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“People say to me, ‘Oh, you’re so prolific’…God, it doesn’t feel like it—nothing like it.  But, you know, you put an ounce in a bucket each day, you get a quart.”

John McPhee (quoted by Cal Newport)

Journalist John McPhee rarely wrote more than 500 words a day, but his secret was the power of repetition. He did this seemingly small amount of writing nearly every day throughout his long career. By writing a little, a lot, he achieved an enormous amount, including countless articles, 29 books and a Pulitzer Prize.

That’s what writing slowly is about. It doesn’t mean being lazy. It means cultivating the discipline to keep writing. Five hundred words a day adds up to 182,500 words a year. It’s not hard to write a lot. Quantity is not the issue. The only two obstacles are the difficulty of maintaining the habit, and the little voice in your head that tells you your scribbling will never amount to anything.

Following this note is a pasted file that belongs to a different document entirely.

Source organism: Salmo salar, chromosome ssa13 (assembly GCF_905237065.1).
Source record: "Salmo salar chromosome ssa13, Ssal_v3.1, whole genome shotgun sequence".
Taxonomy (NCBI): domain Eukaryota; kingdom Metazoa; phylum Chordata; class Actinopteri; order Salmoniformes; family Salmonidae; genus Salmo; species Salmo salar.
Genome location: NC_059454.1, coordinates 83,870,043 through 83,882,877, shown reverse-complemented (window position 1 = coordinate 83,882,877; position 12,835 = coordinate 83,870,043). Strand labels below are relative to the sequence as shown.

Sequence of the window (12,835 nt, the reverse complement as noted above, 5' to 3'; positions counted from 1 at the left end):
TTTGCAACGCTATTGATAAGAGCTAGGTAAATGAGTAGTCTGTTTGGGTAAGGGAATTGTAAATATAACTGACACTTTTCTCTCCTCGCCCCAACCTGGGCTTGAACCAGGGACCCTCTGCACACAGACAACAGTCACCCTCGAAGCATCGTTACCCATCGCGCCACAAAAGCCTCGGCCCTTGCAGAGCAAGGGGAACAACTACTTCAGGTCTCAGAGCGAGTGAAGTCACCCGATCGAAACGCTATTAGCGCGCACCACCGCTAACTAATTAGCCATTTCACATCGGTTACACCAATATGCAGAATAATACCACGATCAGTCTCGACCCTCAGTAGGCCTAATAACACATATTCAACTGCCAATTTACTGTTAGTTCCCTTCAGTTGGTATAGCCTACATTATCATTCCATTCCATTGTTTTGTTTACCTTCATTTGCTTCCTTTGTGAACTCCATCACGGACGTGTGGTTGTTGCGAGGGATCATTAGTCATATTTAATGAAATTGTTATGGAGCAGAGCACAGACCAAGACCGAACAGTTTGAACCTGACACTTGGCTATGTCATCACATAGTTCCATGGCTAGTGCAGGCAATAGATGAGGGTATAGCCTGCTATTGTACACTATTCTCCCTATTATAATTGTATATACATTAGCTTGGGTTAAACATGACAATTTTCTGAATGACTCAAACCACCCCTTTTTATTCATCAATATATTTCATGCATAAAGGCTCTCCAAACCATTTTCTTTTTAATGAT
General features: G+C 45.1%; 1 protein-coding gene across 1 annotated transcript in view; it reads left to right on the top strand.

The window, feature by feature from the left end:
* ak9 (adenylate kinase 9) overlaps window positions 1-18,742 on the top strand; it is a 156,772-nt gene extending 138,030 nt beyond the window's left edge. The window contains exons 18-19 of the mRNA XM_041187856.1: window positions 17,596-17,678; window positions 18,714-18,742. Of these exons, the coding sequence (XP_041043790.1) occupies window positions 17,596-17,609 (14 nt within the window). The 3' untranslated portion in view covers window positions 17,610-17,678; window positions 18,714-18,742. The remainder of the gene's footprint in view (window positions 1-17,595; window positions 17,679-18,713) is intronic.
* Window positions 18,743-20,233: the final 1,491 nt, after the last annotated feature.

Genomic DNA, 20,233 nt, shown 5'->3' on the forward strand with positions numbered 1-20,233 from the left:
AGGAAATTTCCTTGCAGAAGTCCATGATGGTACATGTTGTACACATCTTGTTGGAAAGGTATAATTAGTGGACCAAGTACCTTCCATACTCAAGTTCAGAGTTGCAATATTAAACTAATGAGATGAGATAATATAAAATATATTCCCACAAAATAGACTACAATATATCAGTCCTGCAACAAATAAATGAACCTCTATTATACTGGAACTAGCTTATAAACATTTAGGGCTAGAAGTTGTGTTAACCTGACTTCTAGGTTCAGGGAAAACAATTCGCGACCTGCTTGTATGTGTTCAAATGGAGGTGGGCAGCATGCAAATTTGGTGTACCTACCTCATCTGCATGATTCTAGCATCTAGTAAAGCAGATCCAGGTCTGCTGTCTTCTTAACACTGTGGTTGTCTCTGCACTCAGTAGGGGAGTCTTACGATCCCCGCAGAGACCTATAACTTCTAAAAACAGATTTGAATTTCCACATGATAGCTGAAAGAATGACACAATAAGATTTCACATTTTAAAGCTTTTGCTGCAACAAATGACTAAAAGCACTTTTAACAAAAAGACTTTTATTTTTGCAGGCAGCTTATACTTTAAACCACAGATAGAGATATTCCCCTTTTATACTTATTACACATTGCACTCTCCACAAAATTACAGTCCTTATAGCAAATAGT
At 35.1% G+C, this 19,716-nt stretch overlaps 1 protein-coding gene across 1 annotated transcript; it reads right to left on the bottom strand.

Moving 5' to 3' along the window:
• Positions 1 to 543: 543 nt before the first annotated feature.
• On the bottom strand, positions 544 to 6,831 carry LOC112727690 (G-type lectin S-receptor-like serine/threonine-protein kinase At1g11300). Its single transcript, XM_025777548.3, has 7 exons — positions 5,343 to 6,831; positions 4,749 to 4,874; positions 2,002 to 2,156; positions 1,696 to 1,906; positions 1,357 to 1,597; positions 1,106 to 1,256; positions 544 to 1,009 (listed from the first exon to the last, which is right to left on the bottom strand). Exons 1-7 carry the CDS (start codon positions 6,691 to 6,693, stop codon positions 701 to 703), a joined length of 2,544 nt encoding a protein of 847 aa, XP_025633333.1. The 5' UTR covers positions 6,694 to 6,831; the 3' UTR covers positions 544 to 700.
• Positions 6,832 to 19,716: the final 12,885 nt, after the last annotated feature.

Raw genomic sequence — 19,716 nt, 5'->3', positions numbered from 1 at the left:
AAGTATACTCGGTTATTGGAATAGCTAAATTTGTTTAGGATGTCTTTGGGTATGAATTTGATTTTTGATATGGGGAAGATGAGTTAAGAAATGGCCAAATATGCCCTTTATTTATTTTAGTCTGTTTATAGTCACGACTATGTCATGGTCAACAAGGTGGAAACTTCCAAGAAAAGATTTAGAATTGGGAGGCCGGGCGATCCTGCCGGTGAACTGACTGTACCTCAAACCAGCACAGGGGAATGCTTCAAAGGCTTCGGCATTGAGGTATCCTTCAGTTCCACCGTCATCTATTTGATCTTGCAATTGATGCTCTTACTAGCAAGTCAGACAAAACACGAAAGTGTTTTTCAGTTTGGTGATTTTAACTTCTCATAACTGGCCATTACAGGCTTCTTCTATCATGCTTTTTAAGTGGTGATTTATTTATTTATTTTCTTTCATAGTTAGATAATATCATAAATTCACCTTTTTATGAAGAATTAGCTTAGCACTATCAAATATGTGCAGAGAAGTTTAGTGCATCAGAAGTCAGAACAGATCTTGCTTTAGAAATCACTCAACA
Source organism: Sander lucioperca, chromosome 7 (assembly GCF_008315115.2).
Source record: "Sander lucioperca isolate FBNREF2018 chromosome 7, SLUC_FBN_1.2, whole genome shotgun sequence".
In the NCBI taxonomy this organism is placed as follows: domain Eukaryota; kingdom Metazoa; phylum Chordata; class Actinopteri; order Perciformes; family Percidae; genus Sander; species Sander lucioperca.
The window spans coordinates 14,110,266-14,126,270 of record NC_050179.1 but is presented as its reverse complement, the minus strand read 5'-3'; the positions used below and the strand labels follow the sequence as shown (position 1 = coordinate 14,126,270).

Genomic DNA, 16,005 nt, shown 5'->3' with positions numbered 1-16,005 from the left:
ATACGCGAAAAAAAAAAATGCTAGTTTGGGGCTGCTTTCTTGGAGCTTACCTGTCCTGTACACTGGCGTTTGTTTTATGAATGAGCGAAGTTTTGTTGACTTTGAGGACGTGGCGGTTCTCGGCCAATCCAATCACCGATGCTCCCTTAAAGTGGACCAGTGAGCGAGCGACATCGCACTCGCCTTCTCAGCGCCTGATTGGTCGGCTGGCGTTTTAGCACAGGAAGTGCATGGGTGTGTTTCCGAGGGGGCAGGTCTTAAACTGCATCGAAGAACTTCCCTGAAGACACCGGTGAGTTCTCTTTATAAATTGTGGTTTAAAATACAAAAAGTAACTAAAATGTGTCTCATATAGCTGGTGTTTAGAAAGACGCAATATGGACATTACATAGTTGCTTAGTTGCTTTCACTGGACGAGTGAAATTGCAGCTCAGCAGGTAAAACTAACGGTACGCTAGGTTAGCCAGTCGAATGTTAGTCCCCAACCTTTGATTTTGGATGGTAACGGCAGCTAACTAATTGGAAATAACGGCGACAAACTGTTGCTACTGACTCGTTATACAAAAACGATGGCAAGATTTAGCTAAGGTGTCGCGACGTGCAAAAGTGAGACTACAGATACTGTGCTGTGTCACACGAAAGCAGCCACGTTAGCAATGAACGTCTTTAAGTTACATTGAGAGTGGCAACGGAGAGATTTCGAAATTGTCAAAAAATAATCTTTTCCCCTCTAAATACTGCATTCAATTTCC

4 thoughts on “You can get a lot done by writing slowly

  1. @SamHawken Thank you, this is good advice – it’s quite hard to write a really small amount, since the words start flowing once you begin. The hardest part is starting at all. After that it’s much easier. Another piece of advice I’ve heard is to attempt to write the worst paragraph in history. That also turns out to be quite hard to do. It’s much easier to write something that’s at least ok! ✏

  2. @writingslowly The advice I give most often to people who have issues forming a daily writing habit is to set a ridiculously low goal. For example, my daily goal at the moment is a measly 210 words, but I will exceed that by leaps and bounds because once I write that small amount, the gears are greased. And if they turn out to be too rusty that day, at least I still reached my goal and can feel good about it. ✏️

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